One of the things I teach is to be focused about your contacts. I am sure your firm has contact software. I always used excel because if was easier for me. Joyce created a Focus Contact Template that she will send you. The idea is to list all your business contacts and rate them three ways.

  1. Make a list of all of your contacts
  2. Give them a score 1-10 on how often you are in contact with them (every business day-likely someone with whom you work-gets a 10, less than once a month gets a 1.)
  3. Give them a score 1-10 on the nature of your contact (in person gets a 10, email instant message a 1, phone a 5 and combinations fall between)
  4. Give them a score 1-10 on how important they are (client contact or business referral source a 10, you don’t have a chance of ever getting any business a 1 and everyone else in between).
  5. With Excel press the button and your highest rated ones will come to the top.
  6. Consider spending 80% of your networking time with the top 20% of your contacts. Try to upgrade how you are in contact. In a day where email and contact on Facebook is so common, calling your contact and meeting in person is more powerful.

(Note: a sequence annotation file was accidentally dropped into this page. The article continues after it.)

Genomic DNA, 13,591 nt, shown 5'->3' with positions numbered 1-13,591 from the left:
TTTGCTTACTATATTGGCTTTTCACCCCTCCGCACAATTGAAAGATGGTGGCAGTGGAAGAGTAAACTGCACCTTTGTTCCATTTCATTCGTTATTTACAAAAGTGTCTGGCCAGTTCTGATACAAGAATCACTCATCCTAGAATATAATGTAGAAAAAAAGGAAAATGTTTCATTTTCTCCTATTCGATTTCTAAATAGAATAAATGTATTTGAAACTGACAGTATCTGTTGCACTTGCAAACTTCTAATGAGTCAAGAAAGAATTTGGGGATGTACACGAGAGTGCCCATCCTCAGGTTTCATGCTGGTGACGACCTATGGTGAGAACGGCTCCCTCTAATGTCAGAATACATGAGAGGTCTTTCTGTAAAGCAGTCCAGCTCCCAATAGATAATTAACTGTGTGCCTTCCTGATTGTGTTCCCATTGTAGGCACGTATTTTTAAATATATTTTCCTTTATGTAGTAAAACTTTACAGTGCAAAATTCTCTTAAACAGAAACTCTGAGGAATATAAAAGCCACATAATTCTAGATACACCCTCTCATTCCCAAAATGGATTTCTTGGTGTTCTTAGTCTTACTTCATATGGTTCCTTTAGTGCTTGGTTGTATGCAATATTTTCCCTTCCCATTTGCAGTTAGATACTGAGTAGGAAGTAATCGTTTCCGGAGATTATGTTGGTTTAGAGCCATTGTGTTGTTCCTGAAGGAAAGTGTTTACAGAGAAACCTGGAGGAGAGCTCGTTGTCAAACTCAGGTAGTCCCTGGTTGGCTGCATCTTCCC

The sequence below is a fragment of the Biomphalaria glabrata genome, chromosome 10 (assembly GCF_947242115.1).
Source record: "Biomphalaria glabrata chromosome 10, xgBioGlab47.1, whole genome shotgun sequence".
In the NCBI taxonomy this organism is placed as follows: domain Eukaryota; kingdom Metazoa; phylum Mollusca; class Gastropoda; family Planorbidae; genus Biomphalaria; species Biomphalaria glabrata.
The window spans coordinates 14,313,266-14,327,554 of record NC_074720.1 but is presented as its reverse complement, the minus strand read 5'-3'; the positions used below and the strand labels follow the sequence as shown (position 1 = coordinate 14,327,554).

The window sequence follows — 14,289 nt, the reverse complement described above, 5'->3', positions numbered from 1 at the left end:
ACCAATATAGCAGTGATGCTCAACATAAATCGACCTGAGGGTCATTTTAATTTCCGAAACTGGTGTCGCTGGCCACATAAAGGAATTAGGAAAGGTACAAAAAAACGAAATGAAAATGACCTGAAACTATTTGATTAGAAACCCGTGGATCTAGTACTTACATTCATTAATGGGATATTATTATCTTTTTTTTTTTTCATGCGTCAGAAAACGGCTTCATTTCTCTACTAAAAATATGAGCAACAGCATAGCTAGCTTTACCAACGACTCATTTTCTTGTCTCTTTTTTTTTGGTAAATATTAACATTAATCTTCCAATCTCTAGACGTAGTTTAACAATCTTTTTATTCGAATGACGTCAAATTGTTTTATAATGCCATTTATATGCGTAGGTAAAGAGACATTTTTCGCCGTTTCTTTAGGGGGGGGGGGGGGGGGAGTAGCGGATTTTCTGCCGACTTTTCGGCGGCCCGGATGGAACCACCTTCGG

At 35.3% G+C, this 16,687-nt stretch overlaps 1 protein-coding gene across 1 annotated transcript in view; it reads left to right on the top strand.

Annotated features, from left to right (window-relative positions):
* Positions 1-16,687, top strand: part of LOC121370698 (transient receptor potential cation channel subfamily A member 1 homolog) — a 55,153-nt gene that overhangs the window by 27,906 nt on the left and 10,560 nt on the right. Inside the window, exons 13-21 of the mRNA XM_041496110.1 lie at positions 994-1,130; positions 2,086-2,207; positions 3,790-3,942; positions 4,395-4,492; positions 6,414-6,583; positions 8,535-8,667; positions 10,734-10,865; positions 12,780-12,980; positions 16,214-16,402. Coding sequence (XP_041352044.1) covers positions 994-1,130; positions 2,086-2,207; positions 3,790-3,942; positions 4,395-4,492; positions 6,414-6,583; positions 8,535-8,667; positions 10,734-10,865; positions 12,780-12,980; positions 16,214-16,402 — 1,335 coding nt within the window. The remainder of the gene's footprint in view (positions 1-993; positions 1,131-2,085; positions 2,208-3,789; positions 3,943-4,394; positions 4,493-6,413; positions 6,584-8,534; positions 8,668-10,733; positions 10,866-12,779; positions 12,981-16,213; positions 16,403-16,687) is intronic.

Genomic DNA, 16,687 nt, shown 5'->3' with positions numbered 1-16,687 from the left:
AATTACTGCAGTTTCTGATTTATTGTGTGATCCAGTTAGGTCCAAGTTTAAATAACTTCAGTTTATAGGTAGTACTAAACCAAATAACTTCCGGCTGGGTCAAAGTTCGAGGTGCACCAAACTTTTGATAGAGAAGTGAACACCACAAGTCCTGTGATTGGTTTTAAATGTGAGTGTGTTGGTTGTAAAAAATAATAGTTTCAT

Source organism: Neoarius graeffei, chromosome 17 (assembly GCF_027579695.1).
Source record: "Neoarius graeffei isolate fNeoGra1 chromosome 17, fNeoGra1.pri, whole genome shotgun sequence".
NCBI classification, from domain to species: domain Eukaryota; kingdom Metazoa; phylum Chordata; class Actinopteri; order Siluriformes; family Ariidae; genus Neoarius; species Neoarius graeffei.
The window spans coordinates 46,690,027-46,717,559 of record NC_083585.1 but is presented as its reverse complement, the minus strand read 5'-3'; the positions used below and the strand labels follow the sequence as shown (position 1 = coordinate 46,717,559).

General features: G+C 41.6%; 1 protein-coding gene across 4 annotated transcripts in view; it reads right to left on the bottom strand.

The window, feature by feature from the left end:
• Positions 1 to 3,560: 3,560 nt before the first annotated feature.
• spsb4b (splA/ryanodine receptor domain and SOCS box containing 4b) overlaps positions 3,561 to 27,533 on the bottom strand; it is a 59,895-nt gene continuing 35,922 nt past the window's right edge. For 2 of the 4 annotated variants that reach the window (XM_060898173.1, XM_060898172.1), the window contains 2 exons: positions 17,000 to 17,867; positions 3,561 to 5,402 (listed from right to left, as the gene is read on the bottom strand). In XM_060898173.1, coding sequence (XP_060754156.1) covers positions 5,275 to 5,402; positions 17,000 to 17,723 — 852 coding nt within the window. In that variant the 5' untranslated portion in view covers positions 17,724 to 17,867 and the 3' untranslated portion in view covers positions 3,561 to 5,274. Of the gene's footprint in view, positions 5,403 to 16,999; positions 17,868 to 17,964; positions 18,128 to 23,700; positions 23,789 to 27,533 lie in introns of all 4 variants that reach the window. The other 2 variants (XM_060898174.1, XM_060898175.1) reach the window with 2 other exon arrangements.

7. Keep adding to what you know about them: Spouses name, children’s names and ages, their personal interests.
  8. Make staying in contact with them a priority. Networking with contacts should never be random. (One lawyer I coached sits down with his wife at the end of the year and makes his list of 52 contacts. He meets in person with one of the 52 every week.)

How do you convert contacts to clients? Focus on building the relationship rather than building a book of business. Get to know as much as you again about them and their business. Find ways to do unexpected things they will value without any expectation of anything in return.  Second, and more important, focus on being the “go to” lawyer they need. If you do, your clients will find you and they will recommend you to others in their industry. You will never “need” to find them and “solicit” their business.

How did I do that? I identified their company’s problems, opportunities, internal and external changes that had legal implications and came up with solutions before my competitors and most often before the client itself. I did it by keeping track of legislation, regulations, cases and industry business news.

  • Excellent advice Cordell. Simple, practical, tried and true. And there is nothing better than a chart or list to organize what otherwise overwhelms.